The Internet of Things (IoT) is the Wild West of the technology market. The industry is young, and the potential for growth is enormous.
But what do you need to win in this new landscape? In a recent webinar, Kevin Ashton, author of How to Fly a Horse—The Secret History of Creation, Invention & Discovery and the technologist who coined the term “the Internet of Things,” shared three key pieces of advice for companies who want to outmaneuver competition in this exciting new marketplace.
Don’t think gadgets and gizmos; think network
When people in the media talk about the IoT, they often mention gadgets like connected coffee machines and smart water bottles. But according to Ashton, these are just gadgets, and they fail to represent what the IoT is really all about.
Ashton describes the IoT as a “network of automatic data-capture devices that enable automated decisions and actions that change the world.” Powered by sensors, the IoT is a global network that lets us automatically get information about the physical world.
For Ashton, the purpose of the IoT is to access and contribute to a giant, connected database about objects in the world. “It’s people, it’s medicine, it’s food and water and clothes and energy,” adds Ashton.
Ask: “what’s in it for the customer?”
Many so-called IoT devices have internet connectivity, but don’t really bring any advantage to the customer. Take the $400 smart juicer Juicero, for example. Ashton mentions how the only purpose of its connection is to ensure that the customer is using Juicero-branded packets. The product has recently been criticized by the tech media for locking customers in; in Ashton’s view, there’s nothing in it for the customer.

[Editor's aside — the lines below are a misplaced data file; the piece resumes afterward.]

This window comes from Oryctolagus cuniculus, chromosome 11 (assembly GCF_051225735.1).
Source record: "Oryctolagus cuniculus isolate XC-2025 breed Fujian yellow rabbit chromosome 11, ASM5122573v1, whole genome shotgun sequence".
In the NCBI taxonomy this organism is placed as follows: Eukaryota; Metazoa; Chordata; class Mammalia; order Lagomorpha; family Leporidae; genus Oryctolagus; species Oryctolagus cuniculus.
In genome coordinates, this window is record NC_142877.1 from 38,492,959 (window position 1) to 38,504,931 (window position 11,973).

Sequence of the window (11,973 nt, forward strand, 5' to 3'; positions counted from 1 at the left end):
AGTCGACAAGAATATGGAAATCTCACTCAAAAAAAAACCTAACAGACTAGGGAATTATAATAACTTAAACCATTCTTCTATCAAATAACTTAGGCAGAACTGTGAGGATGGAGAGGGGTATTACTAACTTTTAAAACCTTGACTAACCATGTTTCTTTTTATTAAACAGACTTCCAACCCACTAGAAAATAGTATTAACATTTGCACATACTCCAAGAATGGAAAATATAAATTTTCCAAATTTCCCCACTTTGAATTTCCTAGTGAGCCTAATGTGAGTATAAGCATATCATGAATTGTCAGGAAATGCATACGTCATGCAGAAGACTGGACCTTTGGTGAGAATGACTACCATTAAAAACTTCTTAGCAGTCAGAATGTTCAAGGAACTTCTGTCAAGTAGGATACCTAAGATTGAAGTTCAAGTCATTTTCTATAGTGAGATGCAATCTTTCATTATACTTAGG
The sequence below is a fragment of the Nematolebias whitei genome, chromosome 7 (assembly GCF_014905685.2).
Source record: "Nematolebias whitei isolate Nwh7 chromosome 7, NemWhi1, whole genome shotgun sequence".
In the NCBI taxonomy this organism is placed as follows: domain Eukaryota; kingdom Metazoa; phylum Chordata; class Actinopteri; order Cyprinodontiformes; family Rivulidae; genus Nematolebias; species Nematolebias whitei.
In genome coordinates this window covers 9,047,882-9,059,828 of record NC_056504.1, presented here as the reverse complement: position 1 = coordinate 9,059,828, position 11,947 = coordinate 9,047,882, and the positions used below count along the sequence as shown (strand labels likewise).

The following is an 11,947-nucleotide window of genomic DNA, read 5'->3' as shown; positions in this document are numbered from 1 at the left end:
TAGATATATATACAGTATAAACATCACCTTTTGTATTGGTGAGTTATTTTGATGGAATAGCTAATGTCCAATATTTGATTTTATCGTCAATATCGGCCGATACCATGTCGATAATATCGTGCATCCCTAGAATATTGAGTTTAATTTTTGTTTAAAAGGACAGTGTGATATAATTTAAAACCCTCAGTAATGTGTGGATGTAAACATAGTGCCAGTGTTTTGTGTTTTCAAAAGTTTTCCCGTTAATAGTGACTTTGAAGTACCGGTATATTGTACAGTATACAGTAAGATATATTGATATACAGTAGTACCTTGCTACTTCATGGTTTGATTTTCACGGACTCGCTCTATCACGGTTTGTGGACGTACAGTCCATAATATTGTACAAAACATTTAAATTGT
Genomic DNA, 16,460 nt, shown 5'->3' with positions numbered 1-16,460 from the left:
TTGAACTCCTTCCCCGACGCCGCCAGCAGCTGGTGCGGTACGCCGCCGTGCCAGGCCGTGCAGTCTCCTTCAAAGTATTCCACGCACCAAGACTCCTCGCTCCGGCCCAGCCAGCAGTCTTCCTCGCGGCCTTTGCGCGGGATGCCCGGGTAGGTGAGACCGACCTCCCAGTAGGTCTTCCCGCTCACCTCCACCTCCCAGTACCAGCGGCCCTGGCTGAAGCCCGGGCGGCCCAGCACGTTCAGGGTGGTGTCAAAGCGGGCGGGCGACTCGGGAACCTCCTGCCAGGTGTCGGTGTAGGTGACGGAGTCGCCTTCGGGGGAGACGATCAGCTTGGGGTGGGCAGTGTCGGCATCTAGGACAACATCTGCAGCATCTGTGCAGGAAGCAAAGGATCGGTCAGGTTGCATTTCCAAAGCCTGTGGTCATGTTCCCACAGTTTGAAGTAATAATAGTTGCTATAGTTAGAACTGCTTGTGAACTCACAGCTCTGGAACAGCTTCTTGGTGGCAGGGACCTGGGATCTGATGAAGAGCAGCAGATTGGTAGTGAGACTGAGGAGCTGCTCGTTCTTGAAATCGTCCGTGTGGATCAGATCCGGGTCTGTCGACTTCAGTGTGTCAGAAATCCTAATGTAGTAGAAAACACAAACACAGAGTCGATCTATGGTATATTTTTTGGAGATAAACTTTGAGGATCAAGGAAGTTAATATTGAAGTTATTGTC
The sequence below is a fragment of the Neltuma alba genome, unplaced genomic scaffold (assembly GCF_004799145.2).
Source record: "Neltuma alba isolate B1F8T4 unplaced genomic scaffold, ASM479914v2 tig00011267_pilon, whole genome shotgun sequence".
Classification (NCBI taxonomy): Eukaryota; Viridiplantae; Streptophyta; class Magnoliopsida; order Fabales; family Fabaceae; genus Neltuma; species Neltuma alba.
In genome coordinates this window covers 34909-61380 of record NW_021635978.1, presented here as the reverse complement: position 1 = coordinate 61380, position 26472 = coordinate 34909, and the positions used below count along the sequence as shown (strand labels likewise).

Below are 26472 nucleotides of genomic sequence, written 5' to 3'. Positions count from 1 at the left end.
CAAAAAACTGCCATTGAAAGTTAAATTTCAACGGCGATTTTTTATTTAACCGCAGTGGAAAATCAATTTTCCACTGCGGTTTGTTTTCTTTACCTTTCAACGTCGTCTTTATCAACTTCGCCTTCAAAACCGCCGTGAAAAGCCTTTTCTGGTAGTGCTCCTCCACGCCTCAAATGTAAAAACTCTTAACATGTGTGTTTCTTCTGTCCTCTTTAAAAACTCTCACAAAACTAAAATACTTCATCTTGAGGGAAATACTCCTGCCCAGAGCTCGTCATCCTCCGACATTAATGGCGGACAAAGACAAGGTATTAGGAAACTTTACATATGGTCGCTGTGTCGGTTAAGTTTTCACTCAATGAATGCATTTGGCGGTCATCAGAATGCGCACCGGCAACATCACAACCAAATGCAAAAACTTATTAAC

“One of the crucial points to understand if you want to win with the Internet of Things is that you have to use it in a way that benefits the customer,” says Ashton. “What’s the win for the customer?”
Smart small, start now
Even old, large companies can win at the IoT if they start small and start early. Auto giant Ford, for instance, started its attempts at IoT-enabled products back in 2007. The company’s early experiments failed. For instance, its early SYNC device sold about two million units in 2011, and received mostly negative reviews.
— Tyler Douglas (@tylerdouglas) May 2, 2017
But that’s changing now. In 2014, for instance, Ford worked alongside BlackBerry and Hewlett-Packard to develop a new, redesigned SYNC, which sold 10 million units in the two years after its relaunch. By starting small, like a small optional unit to put in its cars, and by redesigning a product that wasn’t working, Ford is now one of the leaders in IoT-enabled vehicles.
The Internet of Things is everywhere and invisible
It’s impossible to deny that our future will be defined by the IoT. But are you willing to take advantage of the opportunity today? The first step is to appreciate the magnitude of the IoT’s impact—and believe it.
“Predicting the future is easy”, Ashton says. “But believing it is the secret to success.”